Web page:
A little while ago here on Nokia Conversations, I wrote that the death of the compact camera was in sight.
The launch of the Pureview 808 and its stunning camera meant the need to carry a compact camera as well as a phone had just about disappeared. (One less thing to pack for your holiday). Well, with the launch of the Lumia 1020, that death certificate has finally been signed.
And it’s not just the point and shoot brigade that will love the 1020; with it’s huge amount of manual control, everyone will find a reason to stick one of these on their Christmas list.
As a photographer, one thing I need from a camera is predictability. Much of what a photographer does is getting into the right place at the right time. Sometimes this is without doubt helped by a lavish dollop of luck, but as ones career/hobby goes along one usually finds oneself in the right place more and more. The reason is obvious; the more you practice, the more you see situations unfold before they actually happen. So as a photographer you’re increasing there, ready and waiting, to get the shot.
In the Real World….
Once you’re there though, you’re depending on your camera to do what it’s told. The problem with a lot of cameras is that they want to do so much automatically. This meant that from one shot to the next, (perhaps just seconds apart), the camera will re-adjust its aperture and the exposure and often even the white balance and ISO too. The result of these changes is totally different pictures. So although you got yourself in the right place, your camera could rapidly mess up all your hard work.
The most common thing for a camera to change is the shutter speed. You might be photographing a moving subject against a constantly changing background or perhaps an area of dark shadow and bright sun; the automatic settings on most compacts and even DSLRs would try to find a middle ground to give the best average values. The result? A decidedly average (read boring) photograph. However, once you are in control of the functions, and capable of stopping the camera from changing its readings, you are capable of getting exceptional photographs.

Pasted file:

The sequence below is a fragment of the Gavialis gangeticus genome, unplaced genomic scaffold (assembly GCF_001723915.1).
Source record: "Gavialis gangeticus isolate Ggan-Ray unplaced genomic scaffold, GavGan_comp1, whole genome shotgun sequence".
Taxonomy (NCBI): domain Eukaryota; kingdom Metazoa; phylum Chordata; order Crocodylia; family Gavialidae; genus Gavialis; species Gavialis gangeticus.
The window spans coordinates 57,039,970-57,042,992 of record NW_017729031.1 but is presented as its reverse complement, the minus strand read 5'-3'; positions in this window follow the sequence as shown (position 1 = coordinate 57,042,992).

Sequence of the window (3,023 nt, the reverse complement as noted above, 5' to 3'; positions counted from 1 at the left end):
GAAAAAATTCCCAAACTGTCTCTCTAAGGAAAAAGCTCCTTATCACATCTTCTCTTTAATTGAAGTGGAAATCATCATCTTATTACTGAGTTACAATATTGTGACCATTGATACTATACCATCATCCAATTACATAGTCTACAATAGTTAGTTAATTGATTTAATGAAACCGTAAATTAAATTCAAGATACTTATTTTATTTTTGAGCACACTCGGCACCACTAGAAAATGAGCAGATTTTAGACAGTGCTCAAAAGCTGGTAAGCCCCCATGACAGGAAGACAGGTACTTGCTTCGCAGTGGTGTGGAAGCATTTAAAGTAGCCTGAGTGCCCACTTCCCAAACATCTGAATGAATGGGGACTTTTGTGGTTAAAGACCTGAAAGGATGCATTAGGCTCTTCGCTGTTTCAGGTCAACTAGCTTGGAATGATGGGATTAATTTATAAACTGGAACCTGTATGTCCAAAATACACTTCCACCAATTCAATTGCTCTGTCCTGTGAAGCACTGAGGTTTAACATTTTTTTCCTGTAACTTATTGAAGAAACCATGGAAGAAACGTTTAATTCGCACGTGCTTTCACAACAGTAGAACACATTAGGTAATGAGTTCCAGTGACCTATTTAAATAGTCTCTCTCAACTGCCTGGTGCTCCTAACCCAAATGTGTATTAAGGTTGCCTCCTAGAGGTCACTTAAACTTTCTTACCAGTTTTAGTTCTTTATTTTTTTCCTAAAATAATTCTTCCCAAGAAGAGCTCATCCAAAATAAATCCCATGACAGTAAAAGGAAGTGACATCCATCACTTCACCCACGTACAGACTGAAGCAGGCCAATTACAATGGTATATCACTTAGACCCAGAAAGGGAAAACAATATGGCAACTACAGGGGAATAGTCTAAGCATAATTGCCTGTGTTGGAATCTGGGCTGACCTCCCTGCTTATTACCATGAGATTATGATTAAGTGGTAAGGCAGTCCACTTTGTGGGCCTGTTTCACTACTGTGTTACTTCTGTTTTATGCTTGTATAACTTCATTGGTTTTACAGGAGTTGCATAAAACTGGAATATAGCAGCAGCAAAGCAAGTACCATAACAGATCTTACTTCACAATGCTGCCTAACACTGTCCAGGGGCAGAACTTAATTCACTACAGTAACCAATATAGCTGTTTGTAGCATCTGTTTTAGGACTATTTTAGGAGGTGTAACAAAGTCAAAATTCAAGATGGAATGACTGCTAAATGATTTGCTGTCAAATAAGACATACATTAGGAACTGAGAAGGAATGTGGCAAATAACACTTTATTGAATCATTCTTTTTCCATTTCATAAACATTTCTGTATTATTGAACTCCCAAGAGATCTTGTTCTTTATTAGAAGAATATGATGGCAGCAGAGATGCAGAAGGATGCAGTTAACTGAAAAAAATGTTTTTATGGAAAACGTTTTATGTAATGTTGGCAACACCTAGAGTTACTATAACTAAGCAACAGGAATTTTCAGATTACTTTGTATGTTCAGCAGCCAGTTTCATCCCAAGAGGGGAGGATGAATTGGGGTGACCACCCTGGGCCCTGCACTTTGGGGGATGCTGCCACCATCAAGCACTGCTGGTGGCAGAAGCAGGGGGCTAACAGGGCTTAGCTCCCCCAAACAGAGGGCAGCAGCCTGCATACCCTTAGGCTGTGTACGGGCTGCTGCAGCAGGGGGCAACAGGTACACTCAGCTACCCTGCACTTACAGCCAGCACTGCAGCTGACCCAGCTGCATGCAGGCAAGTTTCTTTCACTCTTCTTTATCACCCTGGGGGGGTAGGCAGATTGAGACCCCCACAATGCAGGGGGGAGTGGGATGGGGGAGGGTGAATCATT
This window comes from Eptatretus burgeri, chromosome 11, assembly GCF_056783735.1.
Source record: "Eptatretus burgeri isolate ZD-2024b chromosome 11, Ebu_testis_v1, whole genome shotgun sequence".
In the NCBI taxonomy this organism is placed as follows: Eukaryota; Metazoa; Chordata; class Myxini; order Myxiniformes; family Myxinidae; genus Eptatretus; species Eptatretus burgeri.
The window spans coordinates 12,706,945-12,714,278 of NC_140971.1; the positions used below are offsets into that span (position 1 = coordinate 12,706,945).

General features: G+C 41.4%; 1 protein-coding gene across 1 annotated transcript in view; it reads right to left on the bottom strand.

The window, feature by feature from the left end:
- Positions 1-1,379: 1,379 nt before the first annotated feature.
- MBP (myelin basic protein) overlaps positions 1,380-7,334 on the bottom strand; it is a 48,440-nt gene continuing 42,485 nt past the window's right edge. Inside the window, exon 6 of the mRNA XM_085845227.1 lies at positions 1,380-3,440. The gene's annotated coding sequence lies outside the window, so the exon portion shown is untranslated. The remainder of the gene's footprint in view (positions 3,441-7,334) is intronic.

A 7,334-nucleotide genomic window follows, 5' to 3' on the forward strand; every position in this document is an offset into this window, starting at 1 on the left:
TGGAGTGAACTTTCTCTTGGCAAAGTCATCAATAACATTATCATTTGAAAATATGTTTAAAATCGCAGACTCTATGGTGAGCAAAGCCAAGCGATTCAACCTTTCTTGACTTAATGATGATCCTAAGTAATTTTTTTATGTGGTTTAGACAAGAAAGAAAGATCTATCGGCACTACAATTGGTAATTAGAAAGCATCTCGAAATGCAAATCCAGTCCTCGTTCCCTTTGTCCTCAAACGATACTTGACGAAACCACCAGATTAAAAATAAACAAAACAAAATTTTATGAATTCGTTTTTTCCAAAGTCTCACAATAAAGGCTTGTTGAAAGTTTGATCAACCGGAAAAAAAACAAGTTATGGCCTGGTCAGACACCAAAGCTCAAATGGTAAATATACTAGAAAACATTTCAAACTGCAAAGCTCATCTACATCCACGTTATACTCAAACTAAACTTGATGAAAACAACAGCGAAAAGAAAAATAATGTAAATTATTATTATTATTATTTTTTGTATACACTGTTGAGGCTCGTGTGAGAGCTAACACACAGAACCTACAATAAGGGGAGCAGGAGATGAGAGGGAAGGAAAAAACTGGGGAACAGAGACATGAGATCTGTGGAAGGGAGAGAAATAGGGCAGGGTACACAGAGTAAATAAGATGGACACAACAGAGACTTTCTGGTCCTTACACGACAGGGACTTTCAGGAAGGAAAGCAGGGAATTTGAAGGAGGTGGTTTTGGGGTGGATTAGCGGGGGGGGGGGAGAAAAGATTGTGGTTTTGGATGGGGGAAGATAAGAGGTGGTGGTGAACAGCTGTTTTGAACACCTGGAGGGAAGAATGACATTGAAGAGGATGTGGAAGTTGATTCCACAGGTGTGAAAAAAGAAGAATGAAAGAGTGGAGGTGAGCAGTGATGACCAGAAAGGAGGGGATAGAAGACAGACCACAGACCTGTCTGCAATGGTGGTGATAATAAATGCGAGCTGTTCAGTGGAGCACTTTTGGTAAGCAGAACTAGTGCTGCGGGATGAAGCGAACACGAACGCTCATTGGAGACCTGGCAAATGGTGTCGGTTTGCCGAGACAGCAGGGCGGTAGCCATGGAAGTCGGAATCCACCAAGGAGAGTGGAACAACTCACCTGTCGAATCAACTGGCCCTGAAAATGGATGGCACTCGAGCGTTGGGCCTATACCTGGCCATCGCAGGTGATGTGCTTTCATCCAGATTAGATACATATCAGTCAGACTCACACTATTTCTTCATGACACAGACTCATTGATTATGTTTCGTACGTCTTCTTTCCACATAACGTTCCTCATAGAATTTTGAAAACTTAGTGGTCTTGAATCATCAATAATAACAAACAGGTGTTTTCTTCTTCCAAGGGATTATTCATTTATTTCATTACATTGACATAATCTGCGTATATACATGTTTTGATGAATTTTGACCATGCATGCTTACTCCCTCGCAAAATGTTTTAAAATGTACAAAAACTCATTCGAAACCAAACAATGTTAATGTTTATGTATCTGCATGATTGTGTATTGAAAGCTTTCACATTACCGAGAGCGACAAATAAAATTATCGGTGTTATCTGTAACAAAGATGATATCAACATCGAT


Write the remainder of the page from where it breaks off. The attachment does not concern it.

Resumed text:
What’s So Special …?
Until now all camera phones have suffered the same problem as most compact cameras; massive unpredictability. But let me say that again; until now…
The Nokia Pureview 808 had capabilities that could help to over-ride the cameras automatic settings in the form of exposure compensation. This is a great tool and one that reduces missed shots whilst improving the average auto setting the camera is trying to make. For your average holiday snap, the Pureview 808 still negates the need to carry a compact camera as well.
But Nokia have now leapt further forward – and it is a leap to be reckoned with, because this extra amount of control means that this phone will not only satisfy holiday snappers, but those with a more serious involvement in photography. The Lumia 1020 has shutter control, just like a fully manual camera. This means you can set the shutter speed and the ISO manually which means you know what the shot will look like. Time and time again. This is an enormous help with moving subjects, street photography, studio shots and for making dramatic chiaroscuro effects. For the first time, you are genuinely in total control.
And Here’s What That Means….
Here are two photographs taken in identical lighting conditions. It’s quickly obvious that the automatic setting has balanced the readings out to give an acceptable overall picture. But with the manual settings, where the light reading is taken from the brightest spot, the rest of the image is deliberately left to fade to black.
The creative potential is huge…